- On July 29, 2021 Immigration New Zealand’s (INZ) principal lawyer Aaron Martin released a blog post with further insights on recent Accreditation Visa Program delays.
- Mr. Martin anticipates the delay could extend beyond mid-2022.
- Mr. Martin’s tips intend to assist employers with Temporary Migrant Workers, as defined here.
Mr. Martin reiterated that INZ has given no indication of an Accreditation pathway re-opening post-delay. He advises that employers pay especially close attention to the timing of any new applications this summer.
Mr. Martin also offers this correction on prior announcements:
“I need to correct a statement about the work to residence visa based on employment with an accredited employer. There was an announcement on the INZ website that this cut-off date would be extended. This was a mistake, and the Minister is yet to decide about possible extensions. The final date for applications remains 31 October.”
As such, Mr. Martin strongly encourages employers impacted by this delay to submit applications well before 10/31/2021.
What are the Changes?
Mr. Martin offered the below specifications:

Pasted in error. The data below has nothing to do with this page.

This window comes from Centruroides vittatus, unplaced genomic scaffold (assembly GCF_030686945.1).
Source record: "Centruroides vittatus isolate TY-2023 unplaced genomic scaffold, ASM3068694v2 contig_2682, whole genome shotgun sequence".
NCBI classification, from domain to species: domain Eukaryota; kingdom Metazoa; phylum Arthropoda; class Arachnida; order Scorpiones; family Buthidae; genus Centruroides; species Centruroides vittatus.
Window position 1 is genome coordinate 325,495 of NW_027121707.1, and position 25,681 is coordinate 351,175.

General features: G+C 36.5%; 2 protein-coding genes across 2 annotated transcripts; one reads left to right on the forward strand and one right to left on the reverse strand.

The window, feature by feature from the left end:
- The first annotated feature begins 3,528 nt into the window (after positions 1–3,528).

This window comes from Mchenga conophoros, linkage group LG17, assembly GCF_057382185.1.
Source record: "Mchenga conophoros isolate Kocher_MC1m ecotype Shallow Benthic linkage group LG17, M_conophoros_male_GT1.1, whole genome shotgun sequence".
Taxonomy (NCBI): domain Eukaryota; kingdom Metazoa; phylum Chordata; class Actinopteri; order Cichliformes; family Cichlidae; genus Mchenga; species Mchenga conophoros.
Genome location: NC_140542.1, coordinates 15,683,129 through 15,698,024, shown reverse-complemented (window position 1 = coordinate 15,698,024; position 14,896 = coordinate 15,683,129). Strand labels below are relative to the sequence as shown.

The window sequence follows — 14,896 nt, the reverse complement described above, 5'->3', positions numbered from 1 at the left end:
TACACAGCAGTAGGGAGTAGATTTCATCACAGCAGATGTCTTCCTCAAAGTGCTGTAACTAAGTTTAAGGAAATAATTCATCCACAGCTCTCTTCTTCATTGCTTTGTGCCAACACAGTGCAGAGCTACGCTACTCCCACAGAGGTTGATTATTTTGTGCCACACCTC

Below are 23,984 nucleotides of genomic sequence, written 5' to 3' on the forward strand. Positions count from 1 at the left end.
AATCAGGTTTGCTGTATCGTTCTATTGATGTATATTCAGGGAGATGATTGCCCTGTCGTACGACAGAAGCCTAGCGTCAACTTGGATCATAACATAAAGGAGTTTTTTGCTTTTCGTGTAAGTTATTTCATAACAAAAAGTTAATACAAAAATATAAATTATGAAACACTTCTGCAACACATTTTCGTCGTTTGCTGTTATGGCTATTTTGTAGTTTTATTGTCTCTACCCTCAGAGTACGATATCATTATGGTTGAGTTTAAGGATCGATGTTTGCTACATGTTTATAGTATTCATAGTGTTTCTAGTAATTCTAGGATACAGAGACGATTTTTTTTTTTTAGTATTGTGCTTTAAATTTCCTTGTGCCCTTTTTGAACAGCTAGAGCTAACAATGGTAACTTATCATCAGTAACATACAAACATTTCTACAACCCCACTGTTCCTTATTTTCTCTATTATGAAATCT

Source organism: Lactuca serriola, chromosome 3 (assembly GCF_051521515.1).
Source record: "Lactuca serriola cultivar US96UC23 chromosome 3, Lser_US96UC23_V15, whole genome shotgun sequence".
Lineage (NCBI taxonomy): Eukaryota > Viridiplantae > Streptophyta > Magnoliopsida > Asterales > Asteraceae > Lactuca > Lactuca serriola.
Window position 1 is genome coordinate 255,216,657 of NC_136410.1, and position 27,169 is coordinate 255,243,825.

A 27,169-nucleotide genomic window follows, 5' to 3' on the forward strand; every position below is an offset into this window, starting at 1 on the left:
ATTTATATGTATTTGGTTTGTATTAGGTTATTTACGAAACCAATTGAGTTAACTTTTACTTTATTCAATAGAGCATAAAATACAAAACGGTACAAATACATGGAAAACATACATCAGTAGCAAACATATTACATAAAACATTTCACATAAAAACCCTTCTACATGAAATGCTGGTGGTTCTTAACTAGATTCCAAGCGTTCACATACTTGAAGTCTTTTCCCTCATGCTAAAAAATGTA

Between now and June 30, 2022:
- Any worker with an employment visa (any type) may apply for new work visas for two years (if wages exceed $27 per hour) or three years (if wages meet or exceed $27 per hour).
- Employment visa applicants must be looking to continue working in the same role they currently hold (there are no guidelines as to “role duration” requirements). Applicants must work for the same employer in the same location.
- Applicants may not move into new positions with new employers or work locations.
- Mr. Martin recommends that employers calculate application dates ahead of time to maximize workers’ visa durations.
While the Mandatory Accreditation Scheme deferral continues to pose challenges, INZ is re-evaluating all immigration streams and processes. Employers with New Zealand-bound talent should assess their ESWV needs at this time, heed Mr. Martin’s advice, and pay close attention to application dates if they pursue new work visas for their employees this summer.
Content in this publication is not intended as legal advice, nor should it be relied on as such. For additional information on the issues discussed, consult an Envoy-affiliated attorney or another qualified professional.